Fifth, you may be subject to corporate liability for terminating, suing, or pressing ANY charges for any employee who has pilfered or stolen anything from you.  If you do not do the same thing for any consultant that a vendor brings to your company.

Sixth, you may still have liability for not taking action against a vendor or placement firm if you find a pattern of their use of fraudulent consultants that is not isolated.

Seventh, back to U.S. Sarbanes-Oxley legislation, it may not be enough to hide behind a vendor or consultant’s liability insurance for supposed “protection” if it can be shown you did not have sufficient controls in place to prevent your company from being defrauded by these con artists and cheats. You may discover that certain exceptions to your own corporate insurance policies will not protect you in the case of this type of “negligence”.

You and your company WILL settle every one of these cases that comes across your desk no matter how ridiculous the claims of the lawyer’s client, your former employer, might be.  See point three (3) above to understand why you will settle every wrongful termination case where anyone who is fired can possibly dig up any consultant on one of those expensive IT projects with a falsified resume. 

During discovery any lawyer can get copies of the consultant resumes and the experience presented by the vendor or consultant for the project. From there it is not a difficult issue for them to make the necessary HR calls to the companies that the consultant lists on their resume to verify all of the experience the consultant listed from every company they supposedly worked at.  And most HR departments will track down information even on contractors if you approach them.  And let me assure you, with the MASSIVE AMOUNT OF FRAUD done on a regular basis they WILL find at least one or two resumes from fake consultants.  And if you weren’t careful during the hiring of a few years ago you may be in deadly serious trouble in your own IT or Engineering departments with lots of fakes and frauds in there as well.  You may quickly discover that your technical departments have several fakes, frauds, and cons.  Are you ready for the fallout?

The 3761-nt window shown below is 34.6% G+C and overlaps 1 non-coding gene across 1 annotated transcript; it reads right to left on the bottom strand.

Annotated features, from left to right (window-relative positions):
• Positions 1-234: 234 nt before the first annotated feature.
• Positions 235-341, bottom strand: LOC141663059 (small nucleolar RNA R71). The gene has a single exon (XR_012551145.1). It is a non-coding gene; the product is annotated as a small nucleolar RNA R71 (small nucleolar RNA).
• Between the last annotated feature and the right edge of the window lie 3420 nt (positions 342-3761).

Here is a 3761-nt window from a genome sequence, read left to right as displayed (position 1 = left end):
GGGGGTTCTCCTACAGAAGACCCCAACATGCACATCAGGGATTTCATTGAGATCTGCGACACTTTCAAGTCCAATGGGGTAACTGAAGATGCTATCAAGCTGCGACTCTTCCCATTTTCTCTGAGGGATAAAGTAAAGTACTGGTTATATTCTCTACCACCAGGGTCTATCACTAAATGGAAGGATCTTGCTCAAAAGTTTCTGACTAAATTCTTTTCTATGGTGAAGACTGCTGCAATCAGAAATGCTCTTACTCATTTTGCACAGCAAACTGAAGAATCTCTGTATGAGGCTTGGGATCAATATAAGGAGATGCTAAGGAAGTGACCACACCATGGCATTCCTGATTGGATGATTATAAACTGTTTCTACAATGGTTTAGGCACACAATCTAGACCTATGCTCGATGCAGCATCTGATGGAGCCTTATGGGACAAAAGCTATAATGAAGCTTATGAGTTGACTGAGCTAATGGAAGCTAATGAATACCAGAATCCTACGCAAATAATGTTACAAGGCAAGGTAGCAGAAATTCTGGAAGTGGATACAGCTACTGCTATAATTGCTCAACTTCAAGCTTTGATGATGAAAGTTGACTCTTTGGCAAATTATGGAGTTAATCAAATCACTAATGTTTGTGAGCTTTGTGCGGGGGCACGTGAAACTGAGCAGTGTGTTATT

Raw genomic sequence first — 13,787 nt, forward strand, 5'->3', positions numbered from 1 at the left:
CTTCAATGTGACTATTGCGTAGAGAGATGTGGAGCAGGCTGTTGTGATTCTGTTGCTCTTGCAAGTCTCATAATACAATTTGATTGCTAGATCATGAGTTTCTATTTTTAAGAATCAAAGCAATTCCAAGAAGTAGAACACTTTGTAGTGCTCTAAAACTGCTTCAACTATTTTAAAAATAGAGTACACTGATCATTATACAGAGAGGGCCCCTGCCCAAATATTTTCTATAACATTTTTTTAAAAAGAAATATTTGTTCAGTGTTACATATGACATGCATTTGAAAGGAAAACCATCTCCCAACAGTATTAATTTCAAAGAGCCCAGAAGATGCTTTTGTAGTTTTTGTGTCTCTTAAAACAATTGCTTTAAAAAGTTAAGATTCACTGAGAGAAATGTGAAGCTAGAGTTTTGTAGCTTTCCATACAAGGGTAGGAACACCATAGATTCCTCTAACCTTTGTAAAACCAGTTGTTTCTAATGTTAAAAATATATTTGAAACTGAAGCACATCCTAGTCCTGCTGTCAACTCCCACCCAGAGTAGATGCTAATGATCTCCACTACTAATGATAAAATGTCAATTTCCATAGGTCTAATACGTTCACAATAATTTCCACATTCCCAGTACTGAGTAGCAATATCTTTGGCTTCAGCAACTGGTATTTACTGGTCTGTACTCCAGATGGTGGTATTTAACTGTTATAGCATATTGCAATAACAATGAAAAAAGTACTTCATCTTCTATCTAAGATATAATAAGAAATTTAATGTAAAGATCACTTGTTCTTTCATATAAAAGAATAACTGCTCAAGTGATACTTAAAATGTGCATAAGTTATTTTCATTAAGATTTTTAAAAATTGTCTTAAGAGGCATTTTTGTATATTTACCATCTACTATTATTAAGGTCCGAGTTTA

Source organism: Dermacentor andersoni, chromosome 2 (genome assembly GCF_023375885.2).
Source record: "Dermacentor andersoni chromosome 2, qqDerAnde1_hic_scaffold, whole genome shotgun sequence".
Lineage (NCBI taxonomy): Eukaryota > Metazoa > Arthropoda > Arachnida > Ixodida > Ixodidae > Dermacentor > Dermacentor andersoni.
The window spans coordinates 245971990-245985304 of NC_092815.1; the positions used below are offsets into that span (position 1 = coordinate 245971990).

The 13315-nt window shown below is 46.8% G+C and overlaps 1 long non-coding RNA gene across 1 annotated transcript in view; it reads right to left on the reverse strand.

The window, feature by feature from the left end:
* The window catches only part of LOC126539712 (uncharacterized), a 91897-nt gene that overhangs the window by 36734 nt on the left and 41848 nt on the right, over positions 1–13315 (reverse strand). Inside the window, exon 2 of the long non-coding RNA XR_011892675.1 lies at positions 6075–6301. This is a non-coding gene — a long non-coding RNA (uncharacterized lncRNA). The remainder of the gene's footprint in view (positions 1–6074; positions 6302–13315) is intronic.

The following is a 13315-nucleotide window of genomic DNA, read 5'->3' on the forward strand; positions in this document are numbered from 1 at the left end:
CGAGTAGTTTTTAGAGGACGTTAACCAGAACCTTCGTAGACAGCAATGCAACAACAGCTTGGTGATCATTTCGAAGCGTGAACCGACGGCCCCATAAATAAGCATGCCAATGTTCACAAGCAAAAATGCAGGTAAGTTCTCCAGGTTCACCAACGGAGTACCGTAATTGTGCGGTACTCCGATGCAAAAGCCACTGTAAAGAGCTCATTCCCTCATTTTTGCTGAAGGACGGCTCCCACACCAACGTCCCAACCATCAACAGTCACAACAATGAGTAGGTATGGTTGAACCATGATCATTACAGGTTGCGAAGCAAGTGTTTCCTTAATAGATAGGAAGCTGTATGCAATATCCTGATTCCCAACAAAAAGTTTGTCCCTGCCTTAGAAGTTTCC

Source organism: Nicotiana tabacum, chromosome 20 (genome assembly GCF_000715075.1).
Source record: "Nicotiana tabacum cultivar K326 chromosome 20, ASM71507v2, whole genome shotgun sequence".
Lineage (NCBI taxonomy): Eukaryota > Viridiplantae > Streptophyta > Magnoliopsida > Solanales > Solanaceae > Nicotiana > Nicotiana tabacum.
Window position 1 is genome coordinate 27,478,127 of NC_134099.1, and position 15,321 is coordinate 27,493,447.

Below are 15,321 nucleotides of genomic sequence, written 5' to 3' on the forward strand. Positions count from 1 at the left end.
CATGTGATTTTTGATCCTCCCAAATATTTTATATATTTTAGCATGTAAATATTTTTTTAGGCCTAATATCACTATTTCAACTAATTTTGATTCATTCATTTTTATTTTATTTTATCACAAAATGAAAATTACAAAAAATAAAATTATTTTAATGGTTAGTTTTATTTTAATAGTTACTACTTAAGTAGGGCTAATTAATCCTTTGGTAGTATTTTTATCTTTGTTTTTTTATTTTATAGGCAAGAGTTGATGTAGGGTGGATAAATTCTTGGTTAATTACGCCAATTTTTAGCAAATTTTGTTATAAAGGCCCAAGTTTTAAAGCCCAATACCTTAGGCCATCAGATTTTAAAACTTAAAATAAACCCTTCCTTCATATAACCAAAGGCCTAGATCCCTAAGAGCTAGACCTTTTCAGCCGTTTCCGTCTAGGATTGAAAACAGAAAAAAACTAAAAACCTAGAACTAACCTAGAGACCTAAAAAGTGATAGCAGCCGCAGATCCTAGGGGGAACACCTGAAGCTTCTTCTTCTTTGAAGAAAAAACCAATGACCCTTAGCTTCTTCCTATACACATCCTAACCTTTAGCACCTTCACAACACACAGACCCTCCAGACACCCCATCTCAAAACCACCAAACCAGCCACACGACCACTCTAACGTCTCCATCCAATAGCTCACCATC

If this happens you may be in serious trouble.  If it goes to litigation and there is more legal discovery over what your company paid for that fraudulent consultant your career as CFO, CIO, IT Director, or other IT professional is over. 

The worst case scenario is if it is discovered that you fired an employee for theft, embezzlement, or fraud and then took any kind of civil action or made a criminal complaint against them.  You might as well hang it up. 

When it comes out how much that FRAUDULENT CONSULTANT and their fake resume cost per month that you didn’t throw off the project, or take civil action against, or file a criminal complaint against for fraud or embezzlement, your head will be on a silver platter.  Shareholders will be hunting for you and both HR and the legal department will have your number on speed dial.

This is all in addition to the messes and dissappointment that so many companies experience from the lack of expected results all of these frauds and fake resumes have created in the marketplace.  Wonder why your IT projects go over time and over budget? I’d almost be willing to wager that some 75 – 90% OR EVEN MORE of those projects were staffed with several fake consultants with fake experience and fake resumes. Wonder why you’re paying so much for that ERP project and not seeing the desired results?  Wonder no more.

Further Reading:

 How to screen for SAP consultants
Avoid fake SAP resumes, fake SAP experience, and get the experience you pay for.

Screening methods to find the right SAP consultant

Screening Methods to Find the Right Consultant – Part 2